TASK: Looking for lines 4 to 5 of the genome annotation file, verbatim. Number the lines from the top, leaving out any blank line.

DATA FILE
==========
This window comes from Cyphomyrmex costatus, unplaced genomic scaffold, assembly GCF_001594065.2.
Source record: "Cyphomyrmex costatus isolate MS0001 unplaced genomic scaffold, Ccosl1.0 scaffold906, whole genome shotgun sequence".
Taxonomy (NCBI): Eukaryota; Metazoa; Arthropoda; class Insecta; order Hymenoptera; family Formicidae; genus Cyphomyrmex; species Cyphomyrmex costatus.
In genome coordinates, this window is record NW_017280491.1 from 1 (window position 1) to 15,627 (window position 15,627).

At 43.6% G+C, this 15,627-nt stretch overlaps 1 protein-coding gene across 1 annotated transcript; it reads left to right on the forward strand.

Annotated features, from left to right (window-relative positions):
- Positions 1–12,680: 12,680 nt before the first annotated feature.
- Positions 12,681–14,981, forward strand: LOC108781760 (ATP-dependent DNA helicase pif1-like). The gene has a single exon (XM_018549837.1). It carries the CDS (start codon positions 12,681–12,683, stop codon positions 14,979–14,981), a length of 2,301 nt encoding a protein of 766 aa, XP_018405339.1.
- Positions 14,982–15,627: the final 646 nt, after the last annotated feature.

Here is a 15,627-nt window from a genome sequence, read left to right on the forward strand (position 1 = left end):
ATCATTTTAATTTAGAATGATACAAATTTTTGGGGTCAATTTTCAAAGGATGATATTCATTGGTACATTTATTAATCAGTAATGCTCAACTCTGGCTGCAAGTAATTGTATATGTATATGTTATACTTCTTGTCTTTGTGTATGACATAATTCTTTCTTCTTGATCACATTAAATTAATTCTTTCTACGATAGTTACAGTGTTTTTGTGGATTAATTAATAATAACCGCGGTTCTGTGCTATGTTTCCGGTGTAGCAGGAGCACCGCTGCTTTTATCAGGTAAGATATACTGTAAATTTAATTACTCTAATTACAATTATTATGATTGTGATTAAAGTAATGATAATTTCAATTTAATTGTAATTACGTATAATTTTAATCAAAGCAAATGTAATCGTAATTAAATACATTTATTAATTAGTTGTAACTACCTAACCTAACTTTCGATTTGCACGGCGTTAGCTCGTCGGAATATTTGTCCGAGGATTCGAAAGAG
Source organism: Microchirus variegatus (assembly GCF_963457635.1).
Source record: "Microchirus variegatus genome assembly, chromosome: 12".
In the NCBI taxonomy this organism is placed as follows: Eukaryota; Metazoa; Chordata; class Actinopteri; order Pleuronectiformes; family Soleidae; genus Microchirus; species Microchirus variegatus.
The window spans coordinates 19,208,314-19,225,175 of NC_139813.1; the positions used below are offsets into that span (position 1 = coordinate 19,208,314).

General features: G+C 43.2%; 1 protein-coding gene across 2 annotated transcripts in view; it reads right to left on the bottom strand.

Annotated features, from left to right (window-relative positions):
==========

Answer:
In genome coordinates, this window is record NW_017280491.1 from 1 (window position 1) to 15,627 (window position 15,627).

At 43.6% G+C, this 15,627-nt stretch overlaps 1 protein-coding gene across 1 annotated transcript; it reads left to right on the forward strand.